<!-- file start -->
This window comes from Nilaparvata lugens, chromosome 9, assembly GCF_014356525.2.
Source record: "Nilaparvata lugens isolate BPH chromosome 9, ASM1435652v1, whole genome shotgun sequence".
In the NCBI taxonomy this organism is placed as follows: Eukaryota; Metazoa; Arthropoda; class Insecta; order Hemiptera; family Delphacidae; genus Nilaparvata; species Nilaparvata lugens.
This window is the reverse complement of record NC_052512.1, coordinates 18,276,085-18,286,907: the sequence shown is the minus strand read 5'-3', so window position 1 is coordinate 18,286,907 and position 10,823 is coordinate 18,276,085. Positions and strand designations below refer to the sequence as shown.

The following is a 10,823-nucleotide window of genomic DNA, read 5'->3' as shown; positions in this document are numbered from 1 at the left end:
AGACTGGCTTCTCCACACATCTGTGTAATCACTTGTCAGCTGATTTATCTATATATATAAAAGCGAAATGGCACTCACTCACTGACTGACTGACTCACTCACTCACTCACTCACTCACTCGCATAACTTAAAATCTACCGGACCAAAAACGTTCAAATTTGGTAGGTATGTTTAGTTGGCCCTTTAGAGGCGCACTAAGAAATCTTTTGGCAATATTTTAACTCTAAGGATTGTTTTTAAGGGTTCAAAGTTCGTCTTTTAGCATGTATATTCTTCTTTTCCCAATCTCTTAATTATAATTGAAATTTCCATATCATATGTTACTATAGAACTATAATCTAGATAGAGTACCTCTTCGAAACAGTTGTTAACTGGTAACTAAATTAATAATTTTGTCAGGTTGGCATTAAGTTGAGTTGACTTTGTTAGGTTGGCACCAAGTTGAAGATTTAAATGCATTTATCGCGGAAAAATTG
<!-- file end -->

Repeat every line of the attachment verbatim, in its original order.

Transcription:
This window comes from Nilaparvata lugens, chromosome 9, assembly GCF_014356525.2.
Source record: "Nilaparvata lugens isolate BPH chromosome 9, ASM1435652v1, whole genome shotgun sequence".
In the NCBI taxonomy this organism is placed as follows: Eukaryota; Metazoa; Arthropoda; class Insecta; order Hemiptera; family Delphacidae; genus Nilaparvata; species Nilaparvata lugens.
This window is the reverse complement of record NC_052512.1, coordinates 18,276,085-18,286,907: the sequence shown is the minus strand read 5'-3', so window position 1 is coordinate 18,286,907 and position 10,823 is coordinate 18,276,085. Positions and strand designations below refer to the sequence as shown.

The following is a 10,823-nucleotide window of genomic DNA, read 5'->3' as shown; positions in this document are numbered from 1 at the left end:
AGACTGGCTTCTCCACACATCTGTGTAATCACTTGTCAGCTGATTTATCTATATATATAAAAGCGAAATGGCACTCACTCACTGACTGACTGACTCACTCACTCACTCACTCACTCACTCGCATAACTTAAAATCTACCGGACCAAAAACGTTCAAATTTGGTAGGTATGTTTAGTTGGCCCTTTAGAGGCGCACTAAGAAATCTTTTGGCAATATTTTAACTCTAAGGATTGTTTTTAAGGGTTCAAAGTTCGTCTTTTAGCATGTATATTCTTCTTTTCCCAATCTCTTAATTATAATTGAAATTTCCATATCATATGTTACTATAGAACTATAATCTAGATAGAGTACCTCTTCGAAACAGTTGTTAACTGGTAACTAAATTAATAATTTTGTCAGGTTGGCATTAAGTTGAGTTGACTTTGTTAGGTTGGCACCAAGTTGAAGATTTAAATGCATTTATCGCGGAAAAATTG